Catasauqua Press

Sunday, July 12, 2020

A 'Body' of evidence on Civic 514 stage

Wednesday, August 15, 2012 by PAUL WILLISTEIN Focus Editor in Focus

When William Morris, Civic Theatre of Allentown's Technical Director, happened upon "Why We Have A Body," he knew he'd found something special.

"It's quite unique in its structure and subject matter," says Morris, who's directing the play, which runs Aug. 17 - 26 in Civic's SummerStage series in Theatre514, 514 N. 19th St., Allentown.

"The play itself is told a lot in monologue fashion. There's fewer scenes than monologues. One character actually only communicates through monologue with the audience," Morris says.

"The way it's staged, the characters are on stage all the time and are relating to each other in some fashion," Morris says of the play, making its Lehigh Valley premiere at Civic.

It's the second season for Civic's SummerStage where "Circle Mirror Transformation" and "Last Five Years" were presented last year. This season, "Body" is the only SummerStage production. It's Morris' first time directing a SummerStage show.

"The thematic element of the SummerStage is lesser-known, edgier, more actor-driven pieces," Morris explains. "SummerStage is a chance for Civic to do something that we normally wouldn't do during our regular portion of the season."

SummerStage dovetails with Civic's film program.

"We have movies running in conjunction with the production, so the set has to be collapsible or has to move easily. So that was a consideration in designing this scenically," Morris says.

In the Civic production are Casey Conan (Lilli), Jillian Lovejoy (Renee), Aubrie Therrian (Mary) and Patricia Welle (Eleanor).

Eleanor is the mother of Mary and Lilli. Lilli is a lesbian. Jillian is on journey of self-discovery.

"This piece came into my lap kind of serendipitously and I heard her [Casey's] voice. She [Casey] was born to play Lili, the lead."

"I had been wanting to work with Casey," says Morris, who played opposite her in "Beyond the Veil," a 2005 two-person show at Civic.

Morris also "heard" Welle as Eleanor. "Everyone who's in it ['Body'] auditioned for me, but I specifically asked them."

Playwright Claire Chafee's two-act play premiered in 1993 at San Francisco's Magic Theatre. The play received four San Francisco Dramalogue Awards and the Bay Area Critic's Circle Award for original script.

"Somebody asked me about the title what does that mean? Well, we're given these bodies that are all unique. We're given this chance to live, that is unique to each person.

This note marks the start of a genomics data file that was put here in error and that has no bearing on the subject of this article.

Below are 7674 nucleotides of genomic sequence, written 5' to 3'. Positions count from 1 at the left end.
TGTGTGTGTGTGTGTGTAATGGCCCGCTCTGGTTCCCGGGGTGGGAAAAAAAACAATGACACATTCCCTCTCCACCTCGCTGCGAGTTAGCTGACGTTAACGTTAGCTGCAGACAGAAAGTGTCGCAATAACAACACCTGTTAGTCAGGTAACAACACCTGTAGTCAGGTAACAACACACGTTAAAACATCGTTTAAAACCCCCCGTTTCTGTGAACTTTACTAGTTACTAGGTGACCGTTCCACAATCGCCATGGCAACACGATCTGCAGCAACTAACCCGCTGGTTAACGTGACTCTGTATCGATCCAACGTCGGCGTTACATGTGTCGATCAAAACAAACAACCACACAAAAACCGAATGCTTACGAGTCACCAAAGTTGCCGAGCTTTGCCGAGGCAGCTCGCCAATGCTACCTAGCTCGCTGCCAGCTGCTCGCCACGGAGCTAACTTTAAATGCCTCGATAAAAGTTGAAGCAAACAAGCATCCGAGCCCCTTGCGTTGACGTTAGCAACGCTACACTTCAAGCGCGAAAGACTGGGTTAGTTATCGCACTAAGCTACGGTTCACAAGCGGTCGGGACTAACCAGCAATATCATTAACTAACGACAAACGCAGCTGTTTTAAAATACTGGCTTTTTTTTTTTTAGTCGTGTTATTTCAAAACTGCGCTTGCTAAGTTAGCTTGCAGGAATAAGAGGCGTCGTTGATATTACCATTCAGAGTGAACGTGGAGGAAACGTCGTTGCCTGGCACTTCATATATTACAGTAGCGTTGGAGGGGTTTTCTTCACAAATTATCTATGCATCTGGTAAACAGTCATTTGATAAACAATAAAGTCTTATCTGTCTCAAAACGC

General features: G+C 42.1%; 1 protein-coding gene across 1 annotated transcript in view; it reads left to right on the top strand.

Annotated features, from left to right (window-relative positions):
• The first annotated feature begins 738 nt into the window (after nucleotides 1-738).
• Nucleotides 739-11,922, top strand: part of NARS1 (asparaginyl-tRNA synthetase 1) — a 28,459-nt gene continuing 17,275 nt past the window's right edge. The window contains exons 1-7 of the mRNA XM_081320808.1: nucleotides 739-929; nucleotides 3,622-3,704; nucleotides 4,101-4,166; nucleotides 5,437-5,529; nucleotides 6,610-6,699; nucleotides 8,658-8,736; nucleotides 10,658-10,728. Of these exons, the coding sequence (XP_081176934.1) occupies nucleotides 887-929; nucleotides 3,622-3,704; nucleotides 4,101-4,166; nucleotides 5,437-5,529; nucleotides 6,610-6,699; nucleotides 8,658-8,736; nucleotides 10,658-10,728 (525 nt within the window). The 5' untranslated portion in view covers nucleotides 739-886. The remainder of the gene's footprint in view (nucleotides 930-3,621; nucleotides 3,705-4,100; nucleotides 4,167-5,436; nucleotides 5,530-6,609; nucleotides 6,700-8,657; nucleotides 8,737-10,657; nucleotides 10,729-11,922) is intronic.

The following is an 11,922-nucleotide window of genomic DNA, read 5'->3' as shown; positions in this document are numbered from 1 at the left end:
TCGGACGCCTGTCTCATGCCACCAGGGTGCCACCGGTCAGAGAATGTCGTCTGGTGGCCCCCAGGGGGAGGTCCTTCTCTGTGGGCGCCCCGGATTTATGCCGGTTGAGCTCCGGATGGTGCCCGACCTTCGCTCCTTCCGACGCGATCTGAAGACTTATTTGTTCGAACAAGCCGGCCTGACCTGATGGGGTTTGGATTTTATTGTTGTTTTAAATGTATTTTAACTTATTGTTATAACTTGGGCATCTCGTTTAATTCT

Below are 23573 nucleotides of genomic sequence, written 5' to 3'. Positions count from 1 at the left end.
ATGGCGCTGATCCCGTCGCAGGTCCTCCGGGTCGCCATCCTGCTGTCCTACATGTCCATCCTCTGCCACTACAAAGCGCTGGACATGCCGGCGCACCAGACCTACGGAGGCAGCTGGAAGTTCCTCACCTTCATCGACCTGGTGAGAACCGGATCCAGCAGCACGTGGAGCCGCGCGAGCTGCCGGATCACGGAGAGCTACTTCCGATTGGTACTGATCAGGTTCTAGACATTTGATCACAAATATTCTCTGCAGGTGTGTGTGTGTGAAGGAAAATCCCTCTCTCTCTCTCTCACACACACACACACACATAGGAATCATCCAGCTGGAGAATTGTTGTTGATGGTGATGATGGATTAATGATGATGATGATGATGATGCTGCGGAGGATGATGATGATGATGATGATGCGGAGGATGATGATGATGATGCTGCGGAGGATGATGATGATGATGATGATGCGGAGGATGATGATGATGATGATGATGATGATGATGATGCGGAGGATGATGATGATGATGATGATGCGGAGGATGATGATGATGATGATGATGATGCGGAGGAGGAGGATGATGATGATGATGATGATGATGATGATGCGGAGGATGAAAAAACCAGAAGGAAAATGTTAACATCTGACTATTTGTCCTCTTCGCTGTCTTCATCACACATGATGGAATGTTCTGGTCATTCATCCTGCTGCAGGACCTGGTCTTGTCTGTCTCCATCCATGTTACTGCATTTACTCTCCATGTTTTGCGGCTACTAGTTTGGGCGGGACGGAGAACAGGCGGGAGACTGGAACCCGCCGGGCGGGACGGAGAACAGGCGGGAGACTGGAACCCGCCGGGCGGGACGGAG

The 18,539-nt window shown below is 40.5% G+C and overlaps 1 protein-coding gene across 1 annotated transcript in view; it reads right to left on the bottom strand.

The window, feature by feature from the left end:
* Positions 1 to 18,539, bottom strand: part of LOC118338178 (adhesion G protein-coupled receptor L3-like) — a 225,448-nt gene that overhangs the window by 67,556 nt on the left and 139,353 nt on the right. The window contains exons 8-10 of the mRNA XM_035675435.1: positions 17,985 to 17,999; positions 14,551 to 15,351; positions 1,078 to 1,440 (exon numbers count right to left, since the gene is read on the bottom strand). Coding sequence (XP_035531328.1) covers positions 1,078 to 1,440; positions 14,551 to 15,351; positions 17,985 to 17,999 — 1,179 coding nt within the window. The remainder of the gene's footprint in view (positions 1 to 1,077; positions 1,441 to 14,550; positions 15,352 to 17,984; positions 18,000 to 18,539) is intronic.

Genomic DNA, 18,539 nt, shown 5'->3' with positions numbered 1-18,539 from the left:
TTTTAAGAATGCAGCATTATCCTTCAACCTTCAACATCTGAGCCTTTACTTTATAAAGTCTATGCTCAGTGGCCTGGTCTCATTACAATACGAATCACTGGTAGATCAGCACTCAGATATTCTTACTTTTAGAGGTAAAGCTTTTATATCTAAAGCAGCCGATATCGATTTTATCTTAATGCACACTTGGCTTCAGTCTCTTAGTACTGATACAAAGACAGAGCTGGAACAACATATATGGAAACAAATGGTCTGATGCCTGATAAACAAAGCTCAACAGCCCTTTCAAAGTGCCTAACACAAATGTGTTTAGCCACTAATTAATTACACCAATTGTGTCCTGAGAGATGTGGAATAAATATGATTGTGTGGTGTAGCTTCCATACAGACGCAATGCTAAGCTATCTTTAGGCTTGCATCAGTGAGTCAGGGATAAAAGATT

"It's a basic idea of why we have a body. We have a body to live. It's just a great piece about what it means to be human.

"There's also a really great idea in the piece, that none of us wants to be alone, that we want to reach out to someone, to something, to validate it.

"What's funny about it is when we want to reach out the most, we tend to hold back. When we really want something badly we get scared, and we put up the walls. It's a classic relationship scenario.

"The play itself is just hysterical. The playwright has managed to create scenarios and situations that vacillate between the real world and the not so real that we always feel connected to.

"She also manages to have these funny, funny moments that are bookended by something that's extremely poignant.

"There can be these absurd speeches. And then all of a sudden she says something that's relatable and real. And then you stop laughing and start crying."

The play is presented in conjunction with Pride in the Park, noon - 6 p.m. Aug. 19, Cedar Beach Park, Allentown.

"I also chose this play because of its LGBT themes in it. I wanted to choose something with queer themes. In the play itself, there's the exploration of a lesbian relationship. And then there's Jillian, who's struggling with her identity, as a wife and what she wants to be," Morris says.

"It's not a play about being gay," says Morris. "The main character happens to be gay. And there just happens to be stories in the play about her relationship.

"I enjoy seeing pieces where lead characters are gay and it's not about the journey of being gay. It's a fact, rather than the main definitive thing, which is what I really, really like about it [the play]."